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Format: 04/24/2014
Format: 04/24/2014


Vancouver Sun: Electrodes in the brain could curb appetite

Friday, June 26th, 2009

By Sharon Kirkey

Canwest News Service

Building on research first done in Canada, human experiments are underway to test using jolts of electricity to the brain to keep obese people from overeating.

Deep brain stimulation involves boring through the skull and implanting electrodes the width of uncooked spaghetti in regions of the hypothalamus believed to control hunger and satiety, or feelings of fullness.

A year ago, Toronto researchers reported the world's first attempt to treat obesity in a human with deep brain stimulation. Now, patients number two and three have been operated on in a Pittsburgh hospital, and a fourth is scheduled for surgery in the next month.

The idea is to use electrical brain implants ``to get better weight control'' by resetting the body's metabolism, says Dr. Don Whiting, a neurosurgeon at Allegheny General Hospital in Pittsburgh. Chicago researchers reported two years ago that the surgery resulted in ``significant and sustained'' weight loss in rats.

In the Toronto case, doctors did not see an effect on the man's weight. But, in a completely unexpected finding, they saw a striking effect on his memory: When they switched on the electrodes, the man experienced vivid flashbacks to events that occurred 30 years earlier. His scores on learning and memory tests shot up. Brain imaging showed the doctors were stimulating the memory circuit in the man's brain.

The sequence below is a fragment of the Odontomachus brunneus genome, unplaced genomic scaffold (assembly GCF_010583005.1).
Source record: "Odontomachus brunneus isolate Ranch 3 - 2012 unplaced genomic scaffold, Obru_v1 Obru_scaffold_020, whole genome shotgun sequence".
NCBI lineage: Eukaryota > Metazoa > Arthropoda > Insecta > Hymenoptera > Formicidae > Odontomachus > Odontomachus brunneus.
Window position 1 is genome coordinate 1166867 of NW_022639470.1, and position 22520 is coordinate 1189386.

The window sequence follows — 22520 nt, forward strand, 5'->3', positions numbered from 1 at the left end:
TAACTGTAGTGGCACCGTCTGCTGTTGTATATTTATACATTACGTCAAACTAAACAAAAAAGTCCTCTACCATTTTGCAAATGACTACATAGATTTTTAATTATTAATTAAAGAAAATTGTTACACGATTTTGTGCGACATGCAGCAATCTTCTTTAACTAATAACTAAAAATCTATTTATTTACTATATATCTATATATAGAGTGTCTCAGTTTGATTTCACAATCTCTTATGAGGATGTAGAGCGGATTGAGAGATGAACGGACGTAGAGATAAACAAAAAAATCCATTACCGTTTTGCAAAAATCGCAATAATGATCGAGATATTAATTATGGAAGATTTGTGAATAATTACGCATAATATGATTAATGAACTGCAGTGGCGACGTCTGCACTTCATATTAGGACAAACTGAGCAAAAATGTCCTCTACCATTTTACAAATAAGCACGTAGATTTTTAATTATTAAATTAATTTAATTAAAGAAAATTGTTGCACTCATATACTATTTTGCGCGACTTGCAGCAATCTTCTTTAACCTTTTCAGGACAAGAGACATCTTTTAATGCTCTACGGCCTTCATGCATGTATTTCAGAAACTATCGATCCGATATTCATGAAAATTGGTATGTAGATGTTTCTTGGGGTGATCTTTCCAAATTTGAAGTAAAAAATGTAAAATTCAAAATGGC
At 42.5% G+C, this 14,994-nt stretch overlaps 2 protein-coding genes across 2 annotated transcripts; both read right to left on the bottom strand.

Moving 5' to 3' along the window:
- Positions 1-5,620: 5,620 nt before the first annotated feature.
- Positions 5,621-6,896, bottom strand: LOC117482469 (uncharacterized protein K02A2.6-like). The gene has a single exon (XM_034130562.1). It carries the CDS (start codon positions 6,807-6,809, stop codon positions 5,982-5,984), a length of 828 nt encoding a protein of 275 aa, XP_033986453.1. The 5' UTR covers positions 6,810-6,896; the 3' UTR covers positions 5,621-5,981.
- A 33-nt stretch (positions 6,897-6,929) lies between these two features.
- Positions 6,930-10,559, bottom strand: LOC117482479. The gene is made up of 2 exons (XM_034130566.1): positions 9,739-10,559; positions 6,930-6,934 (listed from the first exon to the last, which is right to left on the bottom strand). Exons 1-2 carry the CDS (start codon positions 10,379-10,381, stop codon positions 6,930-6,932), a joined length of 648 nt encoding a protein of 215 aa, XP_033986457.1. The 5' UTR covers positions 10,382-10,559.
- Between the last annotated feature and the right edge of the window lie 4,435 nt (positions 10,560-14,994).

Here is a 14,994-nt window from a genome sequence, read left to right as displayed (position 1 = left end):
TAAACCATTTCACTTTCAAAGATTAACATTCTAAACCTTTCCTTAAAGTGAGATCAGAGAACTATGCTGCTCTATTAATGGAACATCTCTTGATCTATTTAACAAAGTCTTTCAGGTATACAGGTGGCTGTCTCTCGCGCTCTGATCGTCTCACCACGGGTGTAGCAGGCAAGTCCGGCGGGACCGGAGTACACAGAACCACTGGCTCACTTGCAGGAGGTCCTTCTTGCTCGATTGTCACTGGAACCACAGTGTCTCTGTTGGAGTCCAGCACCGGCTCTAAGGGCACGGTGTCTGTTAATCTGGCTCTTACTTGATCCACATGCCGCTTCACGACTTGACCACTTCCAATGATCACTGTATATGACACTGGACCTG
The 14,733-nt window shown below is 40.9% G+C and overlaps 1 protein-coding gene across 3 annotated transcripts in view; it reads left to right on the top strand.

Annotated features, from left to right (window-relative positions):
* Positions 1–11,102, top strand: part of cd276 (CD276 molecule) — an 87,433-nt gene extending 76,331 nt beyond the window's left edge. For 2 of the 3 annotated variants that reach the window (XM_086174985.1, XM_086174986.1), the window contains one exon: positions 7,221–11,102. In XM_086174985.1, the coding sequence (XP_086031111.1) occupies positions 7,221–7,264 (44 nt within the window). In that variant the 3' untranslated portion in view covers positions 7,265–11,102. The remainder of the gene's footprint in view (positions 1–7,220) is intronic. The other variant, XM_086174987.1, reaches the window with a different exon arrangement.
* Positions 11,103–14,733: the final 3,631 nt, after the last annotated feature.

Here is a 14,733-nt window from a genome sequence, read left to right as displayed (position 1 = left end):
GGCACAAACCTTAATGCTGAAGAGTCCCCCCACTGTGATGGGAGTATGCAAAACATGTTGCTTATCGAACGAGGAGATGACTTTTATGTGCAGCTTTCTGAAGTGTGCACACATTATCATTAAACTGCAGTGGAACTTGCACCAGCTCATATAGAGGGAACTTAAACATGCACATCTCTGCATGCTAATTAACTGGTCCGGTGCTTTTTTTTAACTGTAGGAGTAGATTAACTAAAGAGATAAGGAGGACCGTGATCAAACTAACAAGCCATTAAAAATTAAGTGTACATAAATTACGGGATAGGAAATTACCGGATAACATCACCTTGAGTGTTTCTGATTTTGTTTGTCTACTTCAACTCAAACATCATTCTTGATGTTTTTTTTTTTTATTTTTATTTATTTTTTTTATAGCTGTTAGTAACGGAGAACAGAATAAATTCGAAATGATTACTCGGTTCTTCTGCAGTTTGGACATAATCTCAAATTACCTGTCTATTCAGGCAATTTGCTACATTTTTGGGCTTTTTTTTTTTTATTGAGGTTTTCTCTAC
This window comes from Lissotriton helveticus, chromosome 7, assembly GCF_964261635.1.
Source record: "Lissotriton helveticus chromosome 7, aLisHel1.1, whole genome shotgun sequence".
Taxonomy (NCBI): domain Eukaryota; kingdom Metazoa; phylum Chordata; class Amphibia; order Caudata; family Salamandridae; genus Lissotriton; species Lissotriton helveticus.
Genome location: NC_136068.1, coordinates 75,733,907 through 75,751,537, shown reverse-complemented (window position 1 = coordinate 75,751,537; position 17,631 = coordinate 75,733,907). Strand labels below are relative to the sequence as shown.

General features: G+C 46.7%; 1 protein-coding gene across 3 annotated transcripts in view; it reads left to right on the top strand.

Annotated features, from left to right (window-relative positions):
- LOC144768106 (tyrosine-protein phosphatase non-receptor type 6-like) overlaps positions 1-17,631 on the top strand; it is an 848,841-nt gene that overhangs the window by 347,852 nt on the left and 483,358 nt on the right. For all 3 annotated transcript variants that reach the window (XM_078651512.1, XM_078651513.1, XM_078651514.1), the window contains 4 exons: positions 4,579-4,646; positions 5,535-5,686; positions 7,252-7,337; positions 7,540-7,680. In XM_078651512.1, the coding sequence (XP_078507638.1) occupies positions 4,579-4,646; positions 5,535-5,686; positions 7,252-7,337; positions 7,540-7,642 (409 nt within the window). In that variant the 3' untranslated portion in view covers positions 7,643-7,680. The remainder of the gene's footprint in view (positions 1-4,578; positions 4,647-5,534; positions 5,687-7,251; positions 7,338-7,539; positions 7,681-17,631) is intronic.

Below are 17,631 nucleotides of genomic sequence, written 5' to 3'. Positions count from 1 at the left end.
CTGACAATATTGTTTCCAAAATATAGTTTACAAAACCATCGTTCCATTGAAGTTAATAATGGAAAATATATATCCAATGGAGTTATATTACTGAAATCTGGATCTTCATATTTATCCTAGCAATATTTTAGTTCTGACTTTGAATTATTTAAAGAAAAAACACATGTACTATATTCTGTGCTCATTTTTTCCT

Based on that chance finding, the researchers have now tested deep brain stimulation on six patients with mild Alzheimer's disease. ``So far, it looks very safe. No one has any serious problems, and it looks quite promising,'' says Dr. Andres Lozano, professor of neurosurgery at the University of Toronto and Canada Research Chair in Neuroscience at the Toronto Western Hospital.

Lozano's team is also testing deep brain stimulation on depression by targeting circuits in the ``sadness'' centre of the brain and the frontal lobes, which affect motivation. As well, thousands of patients worldwide have already undergone the brain surgery to treat Parkinson's and other movement disorders, and other researchers are experimenting on obsessive-compulsive disorder, epilepsy and Tourette's syndrome.

In the obesity experiments, all volunteers have failed gastric bypass, or stomach-stapling, surgery, and still are ``morbidly'' obese, meaning they have a body mass index greater than 40, or weigh at least 100 pounds above their ideal weight. So far, ``they are, subjectively, definitely feeling less hungry, '' Whiting says. But subjective is a key word. It could be a placebo effect.

 To read more, visit the Vancouver Sun web site.


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